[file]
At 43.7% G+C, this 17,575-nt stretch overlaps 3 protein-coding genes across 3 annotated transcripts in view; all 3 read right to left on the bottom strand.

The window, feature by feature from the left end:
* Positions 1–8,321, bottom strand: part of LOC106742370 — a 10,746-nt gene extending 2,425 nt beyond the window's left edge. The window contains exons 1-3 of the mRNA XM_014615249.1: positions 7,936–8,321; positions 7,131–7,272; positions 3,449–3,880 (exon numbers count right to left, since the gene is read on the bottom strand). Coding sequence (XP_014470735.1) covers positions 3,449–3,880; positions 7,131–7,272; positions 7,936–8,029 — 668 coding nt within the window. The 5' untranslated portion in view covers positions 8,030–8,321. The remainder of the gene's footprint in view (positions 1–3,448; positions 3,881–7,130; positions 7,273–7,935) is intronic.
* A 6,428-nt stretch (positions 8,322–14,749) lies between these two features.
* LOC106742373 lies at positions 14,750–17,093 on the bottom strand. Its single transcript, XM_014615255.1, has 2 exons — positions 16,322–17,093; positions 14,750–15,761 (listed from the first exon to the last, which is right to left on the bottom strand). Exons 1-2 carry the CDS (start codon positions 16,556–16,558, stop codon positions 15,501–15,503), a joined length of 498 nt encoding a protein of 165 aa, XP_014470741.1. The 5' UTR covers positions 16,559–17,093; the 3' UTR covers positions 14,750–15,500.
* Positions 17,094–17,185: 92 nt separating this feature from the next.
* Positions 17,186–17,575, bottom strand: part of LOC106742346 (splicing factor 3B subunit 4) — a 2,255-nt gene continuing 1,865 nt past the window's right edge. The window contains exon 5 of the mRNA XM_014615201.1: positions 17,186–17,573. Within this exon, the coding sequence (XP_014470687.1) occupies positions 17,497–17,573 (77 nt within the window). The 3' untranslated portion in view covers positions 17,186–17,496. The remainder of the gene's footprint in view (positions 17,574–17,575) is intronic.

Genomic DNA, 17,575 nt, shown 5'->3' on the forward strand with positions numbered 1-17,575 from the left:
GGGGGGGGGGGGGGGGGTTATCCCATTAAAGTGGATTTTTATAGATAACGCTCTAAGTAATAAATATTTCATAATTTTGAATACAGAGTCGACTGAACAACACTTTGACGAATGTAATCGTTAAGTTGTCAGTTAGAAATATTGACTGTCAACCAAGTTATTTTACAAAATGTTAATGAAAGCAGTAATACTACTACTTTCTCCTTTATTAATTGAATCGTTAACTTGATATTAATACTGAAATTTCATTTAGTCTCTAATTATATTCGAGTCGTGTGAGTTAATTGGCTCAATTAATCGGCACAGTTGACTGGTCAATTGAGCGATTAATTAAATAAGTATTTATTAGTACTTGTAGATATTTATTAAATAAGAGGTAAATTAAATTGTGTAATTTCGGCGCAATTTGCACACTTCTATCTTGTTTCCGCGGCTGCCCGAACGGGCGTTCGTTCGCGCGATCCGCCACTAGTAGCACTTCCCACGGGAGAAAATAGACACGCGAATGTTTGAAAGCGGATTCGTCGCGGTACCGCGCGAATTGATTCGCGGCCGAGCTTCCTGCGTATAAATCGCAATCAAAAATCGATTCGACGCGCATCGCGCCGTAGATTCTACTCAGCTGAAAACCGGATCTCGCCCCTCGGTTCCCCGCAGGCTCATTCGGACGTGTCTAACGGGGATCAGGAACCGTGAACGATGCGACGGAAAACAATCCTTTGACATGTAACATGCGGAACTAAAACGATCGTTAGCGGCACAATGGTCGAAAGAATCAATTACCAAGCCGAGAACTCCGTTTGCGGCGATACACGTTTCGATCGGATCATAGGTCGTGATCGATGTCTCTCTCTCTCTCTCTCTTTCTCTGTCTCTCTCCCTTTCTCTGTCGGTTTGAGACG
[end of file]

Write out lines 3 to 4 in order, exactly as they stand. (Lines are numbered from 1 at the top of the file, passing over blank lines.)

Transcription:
* Positions 1–8,321, bottom strand: part of LOC106742370 — a 10,746-nt gene extending 2,425 nt beyond the window's left edge. The window contains exons 1-3 of the mRNA XM_014615249.1: positions 7,936–8,321; positions 7,131–7,272; positions 3,449–3,880 (exon numbers count right to left, since the gene is read on the bottom strand). Coding sequence (XP_014470735.1) covers positions 3,449–3,880; positions 7,131–7,272; positions 7,936–8,029 — 668 coding nt within the window. The 5' untranslated portion in view covers positions 8,030–8,321. The remainder of the gene's footprint in view (positions 1–3,448; positions 3,881–7,130; positions 7,273–7,935) is intronic.
* A 6,428-nt stretch (positions 8,322–14,749) lies between these two features.